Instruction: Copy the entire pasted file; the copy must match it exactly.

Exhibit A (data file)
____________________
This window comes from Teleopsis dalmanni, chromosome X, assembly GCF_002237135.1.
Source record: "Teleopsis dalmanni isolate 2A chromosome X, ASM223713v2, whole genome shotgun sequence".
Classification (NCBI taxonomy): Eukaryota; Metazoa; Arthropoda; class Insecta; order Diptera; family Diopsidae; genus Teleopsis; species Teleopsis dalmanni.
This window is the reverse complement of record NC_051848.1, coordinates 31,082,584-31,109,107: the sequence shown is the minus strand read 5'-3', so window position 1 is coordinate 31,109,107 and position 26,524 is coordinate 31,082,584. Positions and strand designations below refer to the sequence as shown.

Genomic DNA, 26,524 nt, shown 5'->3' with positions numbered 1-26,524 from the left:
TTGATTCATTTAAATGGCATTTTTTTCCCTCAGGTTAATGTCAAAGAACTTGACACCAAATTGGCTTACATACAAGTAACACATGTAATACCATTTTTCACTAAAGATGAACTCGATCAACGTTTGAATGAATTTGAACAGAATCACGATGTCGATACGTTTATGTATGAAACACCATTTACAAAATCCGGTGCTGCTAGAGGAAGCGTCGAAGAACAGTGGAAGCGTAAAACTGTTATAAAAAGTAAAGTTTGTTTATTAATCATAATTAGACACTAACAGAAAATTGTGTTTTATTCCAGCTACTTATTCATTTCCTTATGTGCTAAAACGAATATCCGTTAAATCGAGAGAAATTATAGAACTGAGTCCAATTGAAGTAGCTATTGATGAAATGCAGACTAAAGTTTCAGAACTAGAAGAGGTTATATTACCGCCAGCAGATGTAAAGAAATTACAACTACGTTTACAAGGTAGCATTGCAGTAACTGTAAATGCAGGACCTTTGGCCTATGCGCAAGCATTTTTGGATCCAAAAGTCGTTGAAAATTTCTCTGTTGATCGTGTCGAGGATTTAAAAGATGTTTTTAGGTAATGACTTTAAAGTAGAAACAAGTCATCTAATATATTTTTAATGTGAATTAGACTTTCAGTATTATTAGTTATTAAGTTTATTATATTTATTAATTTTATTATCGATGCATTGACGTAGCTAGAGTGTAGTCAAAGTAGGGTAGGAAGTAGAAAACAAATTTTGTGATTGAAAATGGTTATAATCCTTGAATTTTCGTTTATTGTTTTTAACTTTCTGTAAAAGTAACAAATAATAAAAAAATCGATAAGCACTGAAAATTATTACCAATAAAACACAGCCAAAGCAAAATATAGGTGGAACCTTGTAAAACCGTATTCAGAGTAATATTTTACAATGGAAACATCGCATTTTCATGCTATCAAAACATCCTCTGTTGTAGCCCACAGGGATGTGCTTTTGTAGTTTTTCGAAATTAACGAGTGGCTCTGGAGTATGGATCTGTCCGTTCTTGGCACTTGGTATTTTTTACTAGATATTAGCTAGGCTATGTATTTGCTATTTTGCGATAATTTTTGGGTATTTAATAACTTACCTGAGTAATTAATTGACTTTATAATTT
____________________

This window comes from Teleopsis dalmanni, chromosome X, assembly GCF_002237135.1.
Source record: "Teleopsis dalmanni isolate 2A chromosome X, ASM223713v2, whole genome shotgun sequence".
Classification (NCBI taxonomy): Eukaryota; Metazoa; Arthropoda; class Insecta; order Diptera; family Diopsidae; genus Teleopsis; species Teleopsis dalmanni.
This window is the reverse complement of record NC_051848.1, coordinates 31,082,584-31,109,107: the sequence shown is the minus strand read 5'-3', so window position 1 is coordinate 31,109,107 and position 26,524 is coordinate 31,082,584. Positions and strand designations below refer to the sequence as shown.

Genomic DNA, 26,524 nt, shown 5'->3' with positions numbered 1-26,524 from the left:
TTGATTCATTTAAATGGCATTTTTTTCCCTCAGGTTAATGTCAAAGAACTTGACACCAAATTGGCTTACATACAAGTAACACATGTAATACCATTTTTCACTAAAGATGAACTCGATCAACGTTTGAATGAATTTGAACAGAATCACGATGTCGATACGTTTATGTATGAAACACCATTTACAAAATCCGGTGCTGCTAGAGGAAGCGTCGAAGAACAGTGGAAGCGTAAAACTGTTATAAAAAGTAAAGTTTGTTTATTAATCATAATTAGACACTAACAGAAAATTGTGTTTTATTCCAGCTACTTATTCATTTCCTTATGTGCTAAAACGAATATCCGTTAAATCGAGAGAAATTATAGAACTGAGTCCAATTGAAGTAGCTATTGATGAAATGCAGACTAAAGTTTCAGAACTAGAAGAGGTTATATTACCGCCAGCAGATGTAAAGAAATTACAACTACGTTTACAAGGTAGCATTGCAGTAACTGTAAATGCAGGACCTTTGGCCTATGCGCAAGCATTTTTGGATCCAAAAGTCGTTGAAAATTTCTCTGTTGATCGTGTCGAGGATTTAAAAGATGTTTTTAGGTAATGACTTTAAAGTAGAAACAAGTCATCTAATATATTTTTAATGTGAATTAGACTTTCAGTATTATTAGTTATTAAGTTTATTATATTTATTAATTTTATTATCGATGCATTGACGTAGCTAGAGTGTAGTCAAAGTAGGGTAGGAAGTAGAAAACAAATTTTGTGATTGAAAATGGTTATAATCCTTGAATTTTCGTTTATTGTTTTTAACTTTCTGTAAAAGTAACAAATAATAAAAAAATCGATAAGCACTGAAAATTATTACCAATAAAACACAGCCAAAGCAAAATATAGGTGGAACCTTGTAAAACCGTATTCAGAGTAATATTTTACAATGGAAACATCGCATTTTCATGCTATCAAAACATCCTCTGTTGTAGCCCACAGGGATGTGCTTTTGTAGTTTTTCGAAATTAACGAGTGGCTCTGGAGTATGGATCTGTCCGTTCTTGGCACTTGGTATTTTTTACTAGATATTAGCTAGGCTATGTATTTGCTATTTTGCGATAATTTTTGGGTATTTAATAACTTACCTGAGTAATTAATTGACTTTATAATTT